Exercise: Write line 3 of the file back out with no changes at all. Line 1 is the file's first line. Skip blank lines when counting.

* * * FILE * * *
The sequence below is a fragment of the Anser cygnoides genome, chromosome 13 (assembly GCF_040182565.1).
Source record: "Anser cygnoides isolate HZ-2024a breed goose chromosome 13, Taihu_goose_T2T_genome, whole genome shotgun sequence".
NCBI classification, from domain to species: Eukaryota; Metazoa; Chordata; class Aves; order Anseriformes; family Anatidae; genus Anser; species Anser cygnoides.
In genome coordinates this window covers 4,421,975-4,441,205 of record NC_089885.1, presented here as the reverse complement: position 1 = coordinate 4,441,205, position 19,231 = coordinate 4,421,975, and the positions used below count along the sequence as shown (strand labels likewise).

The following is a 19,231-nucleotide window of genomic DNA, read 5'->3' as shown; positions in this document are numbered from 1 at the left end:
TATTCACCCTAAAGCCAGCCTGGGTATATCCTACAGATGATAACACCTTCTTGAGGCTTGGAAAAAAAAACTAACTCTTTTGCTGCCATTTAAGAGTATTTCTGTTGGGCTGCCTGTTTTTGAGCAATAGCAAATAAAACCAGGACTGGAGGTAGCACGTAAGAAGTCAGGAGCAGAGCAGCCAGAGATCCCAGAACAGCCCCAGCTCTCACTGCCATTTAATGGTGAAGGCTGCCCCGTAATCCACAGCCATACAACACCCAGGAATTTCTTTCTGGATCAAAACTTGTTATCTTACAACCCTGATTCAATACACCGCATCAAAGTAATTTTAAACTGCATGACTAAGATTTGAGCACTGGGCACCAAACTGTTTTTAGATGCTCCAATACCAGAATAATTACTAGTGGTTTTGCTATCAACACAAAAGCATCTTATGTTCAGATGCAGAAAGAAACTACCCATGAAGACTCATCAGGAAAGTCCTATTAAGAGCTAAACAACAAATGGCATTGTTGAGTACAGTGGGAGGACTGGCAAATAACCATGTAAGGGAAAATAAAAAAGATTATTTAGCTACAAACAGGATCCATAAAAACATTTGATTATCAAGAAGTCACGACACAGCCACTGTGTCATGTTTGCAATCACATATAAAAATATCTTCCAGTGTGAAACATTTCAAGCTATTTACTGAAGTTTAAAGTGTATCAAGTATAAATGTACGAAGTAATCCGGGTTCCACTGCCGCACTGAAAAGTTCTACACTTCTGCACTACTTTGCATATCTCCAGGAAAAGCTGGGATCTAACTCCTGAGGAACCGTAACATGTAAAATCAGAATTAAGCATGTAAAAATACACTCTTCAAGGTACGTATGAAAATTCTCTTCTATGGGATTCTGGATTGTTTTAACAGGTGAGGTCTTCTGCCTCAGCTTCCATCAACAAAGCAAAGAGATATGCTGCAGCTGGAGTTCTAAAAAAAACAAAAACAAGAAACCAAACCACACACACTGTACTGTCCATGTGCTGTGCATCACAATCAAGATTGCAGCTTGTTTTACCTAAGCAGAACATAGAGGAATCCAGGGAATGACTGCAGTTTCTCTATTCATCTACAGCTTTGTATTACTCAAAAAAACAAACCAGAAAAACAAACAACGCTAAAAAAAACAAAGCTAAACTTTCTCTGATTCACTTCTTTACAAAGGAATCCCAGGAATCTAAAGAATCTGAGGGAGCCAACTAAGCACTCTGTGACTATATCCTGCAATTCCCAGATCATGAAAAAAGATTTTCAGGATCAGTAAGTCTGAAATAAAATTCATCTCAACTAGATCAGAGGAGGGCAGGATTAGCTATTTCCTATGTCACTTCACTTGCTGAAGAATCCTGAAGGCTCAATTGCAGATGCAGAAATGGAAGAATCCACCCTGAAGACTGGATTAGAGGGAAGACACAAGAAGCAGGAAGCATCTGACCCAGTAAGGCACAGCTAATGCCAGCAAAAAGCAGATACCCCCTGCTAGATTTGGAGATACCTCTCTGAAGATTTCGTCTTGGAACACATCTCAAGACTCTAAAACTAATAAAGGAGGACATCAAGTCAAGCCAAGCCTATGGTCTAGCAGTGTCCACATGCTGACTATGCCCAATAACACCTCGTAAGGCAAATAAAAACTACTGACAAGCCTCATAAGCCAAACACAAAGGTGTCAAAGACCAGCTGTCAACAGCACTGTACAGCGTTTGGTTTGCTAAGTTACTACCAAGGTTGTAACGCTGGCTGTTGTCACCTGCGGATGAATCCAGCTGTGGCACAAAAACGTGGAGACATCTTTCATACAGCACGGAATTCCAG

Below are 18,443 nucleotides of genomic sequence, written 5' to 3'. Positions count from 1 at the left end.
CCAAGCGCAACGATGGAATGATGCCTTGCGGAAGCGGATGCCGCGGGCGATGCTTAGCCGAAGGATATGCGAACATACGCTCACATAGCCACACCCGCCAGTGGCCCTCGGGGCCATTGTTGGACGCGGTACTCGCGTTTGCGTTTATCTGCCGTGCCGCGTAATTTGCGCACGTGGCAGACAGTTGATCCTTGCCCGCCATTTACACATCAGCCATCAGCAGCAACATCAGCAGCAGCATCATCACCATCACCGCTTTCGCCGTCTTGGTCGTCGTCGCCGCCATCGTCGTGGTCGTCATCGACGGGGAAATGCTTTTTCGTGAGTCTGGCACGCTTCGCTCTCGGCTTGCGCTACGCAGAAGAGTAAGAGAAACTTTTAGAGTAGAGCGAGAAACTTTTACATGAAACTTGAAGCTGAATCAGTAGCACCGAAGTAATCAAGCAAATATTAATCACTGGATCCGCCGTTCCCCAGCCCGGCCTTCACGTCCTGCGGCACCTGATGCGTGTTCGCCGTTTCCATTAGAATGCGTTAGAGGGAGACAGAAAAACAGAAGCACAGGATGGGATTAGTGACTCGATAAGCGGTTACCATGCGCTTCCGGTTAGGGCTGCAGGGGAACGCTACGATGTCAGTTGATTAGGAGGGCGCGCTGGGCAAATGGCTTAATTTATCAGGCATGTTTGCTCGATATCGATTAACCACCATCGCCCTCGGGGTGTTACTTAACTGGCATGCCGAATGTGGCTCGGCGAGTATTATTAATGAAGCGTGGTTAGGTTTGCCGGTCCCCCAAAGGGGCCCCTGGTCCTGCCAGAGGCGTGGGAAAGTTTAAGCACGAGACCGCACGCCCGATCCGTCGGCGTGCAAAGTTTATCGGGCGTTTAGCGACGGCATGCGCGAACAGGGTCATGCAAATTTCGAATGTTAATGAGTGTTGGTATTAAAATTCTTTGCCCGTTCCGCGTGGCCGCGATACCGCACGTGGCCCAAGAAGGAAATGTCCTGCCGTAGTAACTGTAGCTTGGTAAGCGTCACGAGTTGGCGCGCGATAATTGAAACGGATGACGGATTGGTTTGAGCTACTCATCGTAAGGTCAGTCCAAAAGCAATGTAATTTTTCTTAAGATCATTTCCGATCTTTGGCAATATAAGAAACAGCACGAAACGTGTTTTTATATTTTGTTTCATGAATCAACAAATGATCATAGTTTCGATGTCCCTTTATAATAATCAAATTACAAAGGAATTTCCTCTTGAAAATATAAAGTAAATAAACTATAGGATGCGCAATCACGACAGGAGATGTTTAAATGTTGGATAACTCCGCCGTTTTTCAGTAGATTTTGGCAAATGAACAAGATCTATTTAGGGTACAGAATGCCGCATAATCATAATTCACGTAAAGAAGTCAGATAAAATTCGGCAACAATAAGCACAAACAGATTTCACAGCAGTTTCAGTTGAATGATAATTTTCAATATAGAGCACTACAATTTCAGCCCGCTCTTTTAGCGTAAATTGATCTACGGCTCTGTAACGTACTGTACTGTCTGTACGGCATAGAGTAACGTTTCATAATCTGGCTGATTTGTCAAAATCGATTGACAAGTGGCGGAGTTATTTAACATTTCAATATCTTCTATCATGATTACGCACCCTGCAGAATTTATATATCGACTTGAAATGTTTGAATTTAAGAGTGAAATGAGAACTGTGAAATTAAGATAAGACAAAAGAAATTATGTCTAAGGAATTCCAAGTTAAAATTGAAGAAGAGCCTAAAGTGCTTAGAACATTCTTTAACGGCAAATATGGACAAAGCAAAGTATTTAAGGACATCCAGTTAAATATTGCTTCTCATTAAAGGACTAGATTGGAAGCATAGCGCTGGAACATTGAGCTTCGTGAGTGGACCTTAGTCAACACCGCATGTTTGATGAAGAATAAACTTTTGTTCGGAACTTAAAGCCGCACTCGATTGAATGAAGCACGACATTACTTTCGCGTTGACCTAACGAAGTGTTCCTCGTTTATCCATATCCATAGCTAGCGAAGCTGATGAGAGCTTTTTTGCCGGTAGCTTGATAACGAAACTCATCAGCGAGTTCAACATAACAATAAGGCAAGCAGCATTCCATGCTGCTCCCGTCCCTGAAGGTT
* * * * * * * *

NCBI classification, from domain to species: Eukaryota; Metazoa; Chordata; class Aves; order Anseriformes; family Anatidae; genus Anser; species Anser cygnoides.